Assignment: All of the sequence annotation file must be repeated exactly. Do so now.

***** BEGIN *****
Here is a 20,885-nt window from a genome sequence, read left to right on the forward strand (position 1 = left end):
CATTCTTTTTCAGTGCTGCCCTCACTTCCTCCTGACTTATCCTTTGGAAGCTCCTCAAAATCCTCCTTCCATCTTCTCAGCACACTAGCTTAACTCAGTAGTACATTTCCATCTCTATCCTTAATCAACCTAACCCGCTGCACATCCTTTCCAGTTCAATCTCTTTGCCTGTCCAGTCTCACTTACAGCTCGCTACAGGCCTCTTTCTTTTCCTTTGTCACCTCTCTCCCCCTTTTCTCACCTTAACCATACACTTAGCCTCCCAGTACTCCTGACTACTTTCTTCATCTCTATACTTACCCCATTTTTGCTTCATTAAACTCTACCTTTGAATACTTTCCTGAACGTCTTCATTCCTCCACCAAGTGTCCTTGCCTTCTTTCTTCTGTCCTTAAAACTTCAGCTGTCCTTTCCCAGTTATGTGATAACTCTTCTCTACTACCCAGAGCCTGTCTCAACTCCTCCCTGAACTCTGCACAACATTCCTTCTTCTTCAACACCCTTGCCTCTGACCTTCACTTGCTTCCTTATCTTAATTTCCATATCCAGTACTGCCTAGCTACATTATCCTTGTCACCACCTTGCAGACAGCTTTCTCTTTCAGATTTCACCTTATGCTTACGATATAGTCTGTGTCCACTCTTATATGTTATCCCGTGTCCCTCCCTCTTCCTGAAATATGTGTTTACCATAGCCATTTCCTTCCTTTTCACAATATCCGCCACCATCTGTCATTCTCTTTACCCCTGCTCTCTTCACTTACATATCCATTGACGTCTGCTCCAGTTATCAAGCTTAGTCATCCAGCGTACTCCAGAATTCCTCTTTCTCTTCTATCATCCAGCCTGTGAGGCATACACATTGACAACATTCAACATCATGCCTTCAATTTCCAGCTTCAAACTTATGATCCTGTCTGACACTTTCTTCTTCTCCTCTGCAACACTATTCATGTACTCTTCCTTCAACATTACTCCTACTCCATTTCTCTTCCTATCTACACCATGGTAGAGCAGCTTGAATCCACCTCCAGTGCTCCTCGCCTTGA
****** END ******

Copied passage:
Here is a 20,885-nt window from a genome sequence, read left to right on the forward strand (position 1 = left end):
CATTCTTTTTCAGTGCTGCCCTCACTTCCTCCTGACTTATCCTTTGGAAGCTCCTCAAAATCCTCCTTCCATCTTCTCAGCACACTAGCTTAACTCAGTAGTACATTTCCATCTCTATCCTTAATCAACCTAACCCGCTGCACATCCTTTCCAGTTCAATCTCTTTGCCTGTCCAGTCTCACTTACAGCTCGCTACAGGCCTCTTTCTTTTCCTTTGTCACCTCTCTCCCCCTTTTCTCACCTTAACCATACACTTAGCCTCCCAGTACTCCTGACTACTTTCTTCATCTCTATACTTACCCCATTTTTGCTTCATTAAACTCTACCTTTGAATACTTTCCTGAACGTCTTCATTCCTCCACCAAGTGTCCTTGCCTTCTTTCTTCTGTCCTTAAAACTTCAGCTGTCCTTTCCCAGTTATGTGATAACTCTTCTCTACTACCCAGAGCCTGTCTCAACTCCTCCCTGAACTCTGCACAACATTCCTTCTTCTTCAACACCCTTGCCTCTGACCTTCACTTGCTTCCTTATCTTAATTTCCATATCCAGTACTGCCTAGCTACATTATCCTTGTCACCACCTTGCAGACAGCTTTCTCTTTCAGATTTCACCTTATGCTTACGATATAGTCTGTGTCCACTCTTATATGTTATCCCGTGTCCCTCCCTCTTCCTGAAATATGTGTTTACCATAGCCATTTCCTTCCTTTTCACAATATCCGCCACCATCTGTCATTCTCTTTACCCCTGCTCTCTTCACTTACATATCCATTGACGTCTGCTCCAGTTATCAAGCTTAGTCATCCAGCGTACTCCAGAATTCCTCTTTCTCTTCTATCATCCAGCCTGTGAGGCATACACATTGACAACATTCAACATCATGCCTTCAATTTCCAGCTTCAAACTTATGATCCTGTCTGACACTTTCTTCTTCTCCTCTGCAACACTATTCATGTACTCTTCCTTCAACATTACTCCTACTCCATTTCTCTTCCTATCTACACCATGGTAGAGCAGCTTGAATCCACCTCCAGTGCTCCTCGCCTTGA